Review: ‘Bullet Train’ (2022), starring Brad Pitt

August 2, 2022

by Carla Hay

Brad Pitt and Benito A Martínez Ocasio (also known as Bad Bunny) in “Bullet Train” (Photo by Scott Garfield/Columbia Pictures)

“Bullet Train” (2022)

Directed by David Leitch

Some language in Japanese, Spanish and Russian with subtitles

Culture Representation: Taking place primarily in Japan, the action film “Bullet Train” features a racially diverse cast of characters (white, black, Asian and Latino) representing the working-class, middle-class, wealthy and the criminal underground.

Culture Clash: A down-on-his luck American assassin has conflicts with international criminals during a ride on a fast-moving train traveling through Japan. 

Culture Audience: “Bullet Train” will appeal primarily to people who are fans of star Brad Pitt; the novel on which the movie is based; and movies that give more importance to loud violence instead of an interesting and innovative story.

Brian Tyree Henry and Aaron Taylor-Johnson in “Bullet Train” (Photo by Scott Garfield/Columbia Pictures)

The jumbled and repetitive “Bullet Train” is just a fast-moving train wreck. The movie has plenty of famous co-stars but ultimately has little substance or imagination as an action comedy. “Bullet Train” over-relies on too many similar gags until it all becomes very dull and obnoxious. After a while, the action starts to look stale and formulaic. With few exceptions, the movie’s characters are no better than soulless, computer-generated characters in a video game.

Directed by David Leitch and written by Zak Olkewicz, “Bullet Train” is based on Kōtarō Isaka’s 2010 Japanese novel “MariaBeetle,” which was translated in English and renamed “Bullet Train” in 2021. In the book, all the characters are Japanese. The “Bullet Train” movie has a cast of international characters, with characters from the United States and the United Kingdom getting most of the screen time. Characters from Japan, Russia and Mexico are secondary characters. “Bullet Train” takes place primarily in Japan but the movie was filmed at Sony Pictures Studios in Culver City, California.

Prior to directing “Bullet Train,” Leitch directed the action feature films “Fast & Furious Presents: Hobbs & Shaw” (released in 2019) “Deadpool 2” (released in 2018) and “Atomic Blonde,” released in 2017. What all of these movies have in common is that they bit off more than they can chew. They’re very energetic when it comes to action scenes, but they’re very cluttered with sloppily edited characters and plot tangents that don’t necessarily serve the story very well. “Bullet Train” follows that same pattern. A better director would bring more finesse and charm to these movies instead of trying to make audiences think that violent action scenes are enough to make a good action flick.

People don’t really need to read the “Bullet Train”/”MariaBeetle” novel before seeing the “Bullet Train” movie. In fact, people who don’t know anything about the novel might be less disappointed in the “Bullet Train” movie, which dumbs down a lot of things about the novel. The “Bullet Train” movie removes a lot of the intrigue and personality that can be found in the novel, and substitutes it with an emphasis on staging scenes that are supposed to be outrageously violent.

In the “Bullet Train” movie, seven people on board the Nippon Speedline train going from Tokyo to Kyoto find their lives colliding and interwined because of various criminal activities:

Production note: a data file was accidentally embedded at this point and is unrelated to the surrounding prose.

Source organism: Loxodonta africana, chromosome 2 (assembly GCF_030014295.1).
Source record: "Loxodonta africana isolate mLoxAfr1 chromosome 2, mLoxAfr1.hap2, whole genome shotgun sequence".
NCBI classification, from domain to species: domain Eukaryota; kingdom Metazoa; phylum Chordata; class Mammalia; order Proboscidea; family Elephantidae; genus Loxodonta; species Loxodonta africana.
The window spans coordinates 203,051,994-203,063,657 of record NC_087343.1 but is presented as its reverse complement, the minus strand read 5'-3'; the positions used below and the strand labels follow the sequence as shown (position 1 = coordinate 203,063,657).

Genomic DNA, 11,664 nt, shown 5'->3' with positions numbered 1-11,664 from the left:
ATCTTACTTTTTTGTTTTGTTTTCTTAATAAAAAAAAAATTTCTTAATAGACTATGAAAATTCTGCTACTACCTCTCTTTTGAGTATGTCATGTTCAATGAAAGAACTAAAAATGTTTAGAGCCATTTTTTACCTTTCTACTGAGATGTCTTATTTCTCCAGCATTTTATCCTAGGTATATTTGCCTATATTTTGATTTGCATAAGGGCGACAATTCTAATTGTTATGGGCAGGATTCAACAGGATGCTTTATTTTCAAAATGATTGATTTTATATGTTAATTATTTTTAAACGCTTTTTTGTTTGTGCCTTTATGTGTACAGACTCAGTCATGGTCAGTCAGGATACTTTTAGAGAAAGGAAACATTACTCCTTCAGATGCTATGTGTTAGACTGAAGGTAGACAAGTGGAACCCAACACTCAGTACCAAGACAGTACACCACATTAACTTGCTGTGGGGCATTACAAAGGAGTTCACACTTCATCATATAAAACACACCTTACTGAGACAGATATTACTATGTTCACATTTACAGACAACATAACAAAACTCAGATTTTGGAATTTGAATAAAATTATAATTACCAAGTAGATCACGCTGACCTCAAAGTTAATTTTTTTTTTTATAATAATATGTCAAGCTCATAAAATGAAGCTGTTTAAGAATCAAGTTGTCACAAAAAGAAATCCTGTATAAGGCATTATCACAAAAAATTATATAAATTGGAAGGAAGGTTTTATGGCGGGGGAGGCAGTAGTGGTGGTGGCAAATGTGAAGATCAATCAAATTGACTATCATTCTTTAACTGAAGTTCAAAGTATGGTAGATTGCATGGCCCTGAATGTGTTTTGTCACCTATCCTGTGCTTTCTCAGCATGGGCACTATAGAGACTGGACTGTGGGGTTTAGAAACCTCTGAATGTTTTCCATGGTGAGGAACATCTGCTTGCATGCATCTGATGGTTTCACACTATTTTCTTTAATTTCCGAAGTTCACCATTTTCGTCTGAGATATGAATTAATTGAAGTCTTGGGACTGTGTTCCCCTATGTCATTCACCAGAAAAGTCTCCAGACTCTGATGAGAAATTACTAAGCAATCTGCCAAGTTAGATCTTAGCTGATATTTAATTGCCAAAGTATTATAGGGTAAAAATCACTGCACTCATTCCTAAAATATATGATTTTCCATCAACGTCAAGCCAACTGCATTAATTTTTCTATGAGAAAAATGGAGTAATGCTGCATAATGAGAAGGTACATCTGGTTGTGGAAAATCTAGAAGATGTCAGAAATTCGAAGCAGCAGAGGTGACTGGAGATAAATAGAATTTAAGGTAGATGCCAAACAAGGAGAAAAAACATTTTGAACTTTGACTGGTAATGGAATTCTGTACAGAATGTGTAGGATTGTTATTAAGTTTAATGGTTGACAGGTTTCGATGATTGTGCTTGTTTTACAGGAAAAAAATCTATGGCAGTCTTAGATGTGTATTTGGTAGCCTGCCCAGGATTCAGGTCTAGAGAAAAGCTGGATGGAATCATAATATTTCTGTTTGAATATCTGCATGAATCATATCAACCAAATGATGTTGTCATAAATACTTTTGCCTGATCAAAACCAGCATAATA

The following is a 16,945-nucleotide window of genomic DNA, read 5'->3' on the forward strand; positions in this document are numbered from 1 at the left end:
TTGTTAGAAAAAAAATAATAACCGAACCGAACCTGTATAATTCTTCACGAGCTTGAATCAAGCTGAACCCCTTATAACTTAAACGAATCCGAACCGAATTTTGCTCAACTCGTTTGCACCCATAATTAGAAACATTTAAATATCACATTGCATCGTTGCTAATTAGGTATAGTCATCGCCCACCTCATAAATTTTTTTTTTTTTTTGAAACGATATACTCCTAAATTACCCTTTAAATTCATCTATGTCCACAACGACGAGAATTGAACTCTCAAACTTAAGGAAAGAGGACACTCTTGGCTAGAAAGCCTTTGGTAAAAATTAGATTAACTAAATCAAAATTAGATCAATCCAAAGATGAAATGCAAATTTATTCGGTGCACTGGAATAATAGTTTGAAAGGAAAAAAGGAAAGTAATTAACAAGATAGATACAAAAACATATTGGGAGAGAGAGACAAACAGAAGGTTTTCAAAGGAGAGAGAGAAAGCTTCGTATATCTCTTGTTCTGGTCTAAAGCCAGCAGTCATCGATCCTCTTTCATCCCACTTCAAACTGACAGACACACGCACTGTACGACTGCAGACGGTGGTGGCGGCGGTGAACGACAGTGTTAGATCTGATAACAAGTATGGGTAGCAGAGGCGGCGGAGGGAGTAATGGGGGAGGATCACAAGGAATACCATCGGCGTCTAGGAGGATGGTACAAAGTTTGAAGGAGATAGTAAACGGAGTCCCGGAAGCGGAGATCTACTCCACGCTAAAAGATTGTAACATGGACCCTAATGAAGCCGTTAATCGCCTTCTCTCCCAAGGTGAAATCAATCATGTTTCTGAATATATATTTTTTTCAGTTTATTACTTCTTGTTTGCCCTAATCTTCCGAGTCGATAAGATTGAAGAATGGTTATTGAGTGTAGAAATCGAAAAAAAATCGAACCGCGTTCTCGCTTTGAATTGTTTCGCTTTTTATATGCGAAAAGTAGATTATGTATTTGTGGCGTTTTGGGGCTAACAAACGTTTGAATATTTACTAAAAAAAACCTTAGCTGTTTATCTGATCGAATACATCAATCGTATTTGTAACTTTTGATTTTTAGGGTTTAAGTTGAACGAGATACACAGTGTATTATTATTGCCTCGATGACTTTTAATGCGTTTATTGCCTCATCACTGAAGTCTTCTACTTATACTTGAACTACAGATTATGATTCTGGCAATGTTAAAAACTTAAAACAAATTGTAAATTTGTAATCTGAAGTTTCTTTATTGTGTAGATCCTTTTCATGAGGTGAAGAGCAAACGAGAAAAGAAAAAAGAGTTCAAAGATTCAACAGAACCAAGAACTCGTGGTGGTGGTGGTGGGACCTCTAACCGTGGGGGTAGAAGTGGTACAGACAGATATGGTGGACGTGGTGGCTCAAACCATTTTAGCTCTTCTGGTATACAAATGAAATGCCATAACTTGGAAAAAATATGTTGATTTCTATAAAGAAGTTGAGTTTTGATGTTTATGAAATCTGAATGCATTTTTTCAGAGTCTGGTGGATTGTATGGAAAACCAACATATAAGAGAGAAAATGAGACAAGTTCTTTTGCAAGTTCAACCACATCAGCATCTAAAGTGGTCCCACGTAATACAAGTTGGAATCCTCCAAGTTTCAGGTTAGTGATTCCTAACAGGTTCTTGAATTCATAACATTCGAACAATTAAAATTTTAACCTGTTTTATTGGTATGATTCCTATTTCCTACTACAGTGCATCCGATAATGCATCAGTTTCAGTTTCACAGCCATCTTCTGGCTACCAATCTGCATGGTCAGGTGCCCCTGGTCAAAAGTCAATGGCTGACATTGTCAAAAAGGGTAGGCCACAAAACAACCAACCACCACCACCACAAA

• Ladybug (played by Brad Pitt) is a cynical and unlucky American assassin, whose current mission is to steal a briefcase full of ransom money.
  • Tangerine (played by Aaron Taylor-Johnson) is a smooth-talking British assassin who likes to wear suits and gold jewelry but sometimes loses his seemingly suave cool with his hair-trigger temper.
  • Lemon (played by Brian Tyree Henry) is Tangerine’s more even-tempered adoptive bother/partner in crime, who takes a more philosophical view of their assassin work and who is fixated on the children’s book/cartoon character Thomas the Tank Engine.
  • The Prince (played by Joey King) is a sociopathic killer who disguises her evil by looking like an innocent teenage schoolgirl. (The character of the Prince was male in the “Bullet Train” novel.)
  • Kimura (played by Andrew Koji) is a quiet, low-level criminal from Japan who’s out for revenge against the Prince for a heinous act committed against Kimura’s son.
  • The Hornet (played by Zazie Beetz) is a sneaky assassin who usually goes undercover in disguise.
  • The Wolf (played by Benito A Martínez Ocasio, also known as Bad Bunny) is a ruthless assassin/gang leader from Mexico.

Ladybug is in constant communication through earpieces with his no-nonsense boss/handler Maria (played by Sandra Bullock), who inexplicably seems to know and see everything on the train. (And no, Ladybug isn’t wearing a secret hidden camera.) Maria is ultimately a character that doesn’t add much to the story except to make Ladybug look even more bungling and foolish than he needed to be.

But in some ways, this odd-couple pairing of Maria and Ladybug would have made a better movie if focused on these two characters, because Bullock (in the limited time that she has in “Bullet Train”) brings a certain charisma to the role that “Bullet Train” lacks overall. Unfortunately, only Maria’s voice is heard for most of “Bullet Train,” which lessens the impact of Bullock’s talent for physical comedy (facial expressions and other body language) that would have benefited “Bullet Train.” It isn’t until toward the end of the movie that Maria appears on screen.

The only interesting trivia note about “Bullet Train” is that cast members Pitt, Bullock and Channing Tatum (who has a useless cameo in “Bullet Train”) were co-stars in another 2022 movie: the romantic comedy “The Lost City.” Neither movie is award-worthy, but at least the comedy in “The Lost City” was depicted in a more skillful way. “Bullet Train” has some sporadic moments where the jokes land as intended, but the rest of the comedy falls very flat. Tatum and “Deadpool” movie franchise star Ryan Reynolds have “Bullet Train” cameos that are quick and underwhelming.

The messy plot of “Bullet Train” involves the kidnapped, unnamed son (played by Logan Lerman) of a Russian mob boss called the White Death (played by Michael Shannon), with Tangerine and Lemon having the responsibility of guarding the son on the train and carrying a briefcase full of ransom money. Ladybug’s job is to steal the money. A running gag in the movie is that Ladybug has encountered some of these criminals before in assassin assignments that he botched, but he has forgotten about these experiences until he’s reminded of them.